"At that moment, I was afraid that if that gun came out he (would) shoot officer Atkin, and I knew that he could shoot me or any of the other officers in that small confined area," said Longman, who agreed to be interviewed by the district attorney's office for the investigation. "I think I said something like, 'You're gonna get shot!' It was at that time that I knew that I had to end the threat. If the gun got out, he could shoot all of us, any of us. And I was afraid that could happen."
After the shooting, Longman said he was in shock.
"I couldn't believe that I had to do that," he said. "I was in complete shock."
West Valley police issued a statement Thursday saying they were pleased with the district attorney's decision.
"While we recognize the gravity of this incident, we are pleased that, after nearly two years of scrutiny, the district attorney's office has found our officer justified in his actions. This decision brings to a close a challenging chapter for all involved. We are grateful to our officers who diligently serve our community each day, and in the face of impossibly difficult decisions, consistently do their best."
As for the statement, "You're about to die, my friend," Gill said he "was appalled by it. And nothing I'm saying here today is to justify, defend or minimize that statement. I find that statement reprehensible and unnecessary."
However, Gill said he recognizes that Longman may have made that statement as a warning to Breinholt. Just as Gill said he can't overlook the fact that Breinholt had ahold of an officer's gun and wouldn't let go, and three officers stated that they were in fear of their lives. Because of that, Gill said his job is to look at the totality of the situation at the moment Longman decided to fire his weapon.
"The officer acted within the scope of the law the way it is currently written," he said.
Gill said he cannot prove beyond a reasonable doubt that the officers' perception that they were in fear of their lives was unreasonable. But Gill also noted on Thursday, as he has with other officer-involved shootings, that if the community's moral expectations do not align with the legal outcomes of these reviews — particularly when it comes to people who may be suffering a mental health crisis — then the law needs to be changed.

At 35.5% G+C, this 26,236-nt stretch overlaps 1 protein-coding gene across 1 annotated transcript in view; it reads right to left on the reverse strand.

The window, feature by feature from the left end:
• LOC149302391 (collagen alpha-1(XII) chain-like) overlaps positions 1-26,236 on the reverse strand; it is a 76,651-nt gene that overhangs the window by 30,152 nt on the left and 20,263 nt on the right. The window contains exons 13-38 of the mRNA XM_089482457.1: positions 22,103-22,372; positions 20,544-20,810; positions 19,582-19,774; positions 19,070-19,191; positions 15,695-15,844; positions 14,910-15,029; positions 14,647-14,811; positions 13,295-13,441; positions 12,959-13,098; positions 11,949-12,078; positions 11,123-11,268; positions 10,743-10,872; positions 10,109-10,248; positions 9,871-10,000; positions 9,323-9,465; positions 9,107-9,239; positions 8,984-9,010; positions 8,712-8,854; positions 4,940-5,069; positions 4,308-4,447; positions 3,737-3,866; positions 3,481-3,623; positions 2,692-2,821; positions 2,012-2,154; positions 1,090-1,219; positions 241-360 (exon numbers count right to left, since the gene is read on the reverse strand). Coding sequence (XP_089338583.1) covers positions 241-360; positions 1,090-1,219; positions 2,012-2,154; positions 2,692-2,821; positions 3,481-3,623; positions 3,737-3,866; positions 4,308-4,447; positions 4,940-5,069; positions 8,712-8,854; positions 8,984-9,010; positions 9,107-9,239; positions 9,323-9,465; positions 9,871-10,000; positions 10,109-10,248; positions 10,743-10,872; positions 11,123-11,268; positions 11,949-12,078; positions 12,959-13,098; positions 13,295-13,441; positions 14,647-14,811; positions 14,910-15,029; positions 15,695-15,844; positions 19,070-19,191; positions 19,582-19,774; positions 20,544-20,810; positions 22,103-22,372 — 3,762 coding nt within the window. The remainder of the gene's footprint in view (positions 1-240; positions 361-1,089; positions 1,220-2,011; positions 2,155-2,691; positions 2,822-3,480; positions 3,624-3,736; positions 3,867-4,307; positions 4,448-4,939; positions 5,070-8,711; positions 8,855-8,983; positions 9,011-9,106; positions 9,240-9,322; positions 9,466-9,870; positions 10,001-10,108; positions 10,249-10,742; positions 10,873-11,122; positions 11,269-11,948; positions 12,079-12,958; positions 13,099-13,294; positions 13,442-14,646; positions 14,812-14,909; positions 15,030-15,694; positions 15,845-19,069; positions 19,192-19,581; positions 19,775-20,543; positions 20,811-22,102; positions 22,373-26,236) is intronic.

"You shouldn't expect a person in crisis to act in a rational way," he said. "If we want different outcomes, which is not unreasonable for us to ask, then we need to change the law."
Gill became emotional as he started the press conference and said that he had spoken with Breinholt's family beforehand.
"Our hearts go out to them and we forward to them our condolences, for the loss of their family member who was somebody's child, sibling and friend. Any loss of life, regardless of the circumstances, is a loss to the community and their loved ones. And the pain and grief of such loss does not go away," he said.
The shooting was one of the oldest officer-involved critical incidents that was yet to be ruled on by Gill. Breinholt's family does not believe the shooting was justified and have called for justice in the case. A Facebook page, "Justice for Chad Breinholt," has also been created.
Gill noted that over the nearly two years since the shooting, he went "back and forth" with nearly a dozen people in his office whether the shooting was justified or not and even sought opinions from two experts in police shootings from Connecticut and Colorado, both of whom gave the opinion that the shooting was justified.
West Valley police stated Thursday that even before the Breinholt shooting, they were taking steps to improve how their officers conduct certain operations so they can be done more safely. For example, with the recent completion of West Valley's new police station, officers now have access to a secure processing area and holding cells.
"These changes in facility and policy effectively prevent the disarming of a police officer from occurring under these circumstances in the future."
As for Gill's assessment that the events that led up to the shooting could have been averted, a West Valley police spokeswoman agreed that the disarming of a police officer is very concerning.
"We also recognize that with our position comes incredible responsibility and we are committed to continuous evaluation of our operations and adjusting our policies and training as needed," she said.